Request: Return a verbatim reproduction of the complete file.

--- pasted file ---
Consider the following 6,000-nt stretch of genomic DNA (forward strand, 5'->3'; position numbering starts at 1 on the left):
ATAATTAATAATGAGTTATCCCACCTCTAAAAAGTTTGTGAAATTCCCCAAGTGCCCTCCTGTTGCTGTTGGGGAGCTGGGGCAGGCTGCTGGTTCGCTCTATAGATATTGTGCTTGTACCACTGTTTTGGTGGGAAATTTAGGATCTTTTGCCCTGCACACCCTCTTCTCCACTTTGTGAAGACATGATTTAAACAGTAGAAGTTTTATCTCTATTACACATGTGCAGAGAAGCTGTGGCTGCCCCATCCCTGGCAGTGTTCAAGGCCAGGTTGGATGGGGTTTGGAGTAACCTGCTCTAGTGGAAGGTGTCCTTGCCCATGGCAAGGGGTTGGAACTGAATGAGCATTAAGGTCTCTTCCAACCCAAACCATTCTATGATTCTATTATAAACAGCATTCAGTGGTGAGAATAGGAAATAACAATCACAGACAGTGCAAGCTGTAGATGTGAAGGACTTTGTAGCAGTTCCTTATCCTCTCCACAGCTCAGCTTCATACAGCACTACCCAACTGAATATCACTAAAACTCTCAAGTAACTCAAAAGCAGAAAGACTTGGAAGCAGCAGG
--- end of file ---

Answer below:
Consider the following 6,000-nt stretch of genomic DNA (forward strand, 5'->3'; position numbering starts at 1 on the left):
ATAATTAATAATGAGTTATCCCACCTCTAAAAAGTTTGTGAAATTCCCCAAGTGCCCTCCTGTTGCTGTTGGGGAGCTGGGGCAGGCTGCTGGTTCGCTCTATAGATATTGTGCTTGTACCACTGTTTTGGTGGGAAATTTAGGATCTTTTGCCCTGCACACCCTCTTCTCCACTTTGTGAAGACATGATTTAAACAGTAGAAGTTTTATCTCTATTACACATGTGCAGAGAAGCTGTGGCTGCCCCATCCCTGGCAGTGTTCAAGGCCAGGTTGGATGGGGTTTGGAGTAACCTGCTCTAGTGGAAGGTGTCCTTGCCCATGGCAAGGGGTTGGAACTGAATGAGCATTAAGGTCTCTTCCAACCCAAACCATTCTATGATTCTATTATAAACAGCATTCAGTGGTGAGAATAGGAAATAACAATCACAGACAGTGCAAGCTGTAGATGTGAAGGACTTTGTAGCAGTTCCTTATCCTCTCCACAGCTCAGCTTCATACAGCACTACCCAACTGAATATCACTAAAACTCTCAAGTAACTCAAAAGCAGAAAGACTTGGAAGCAGCAGG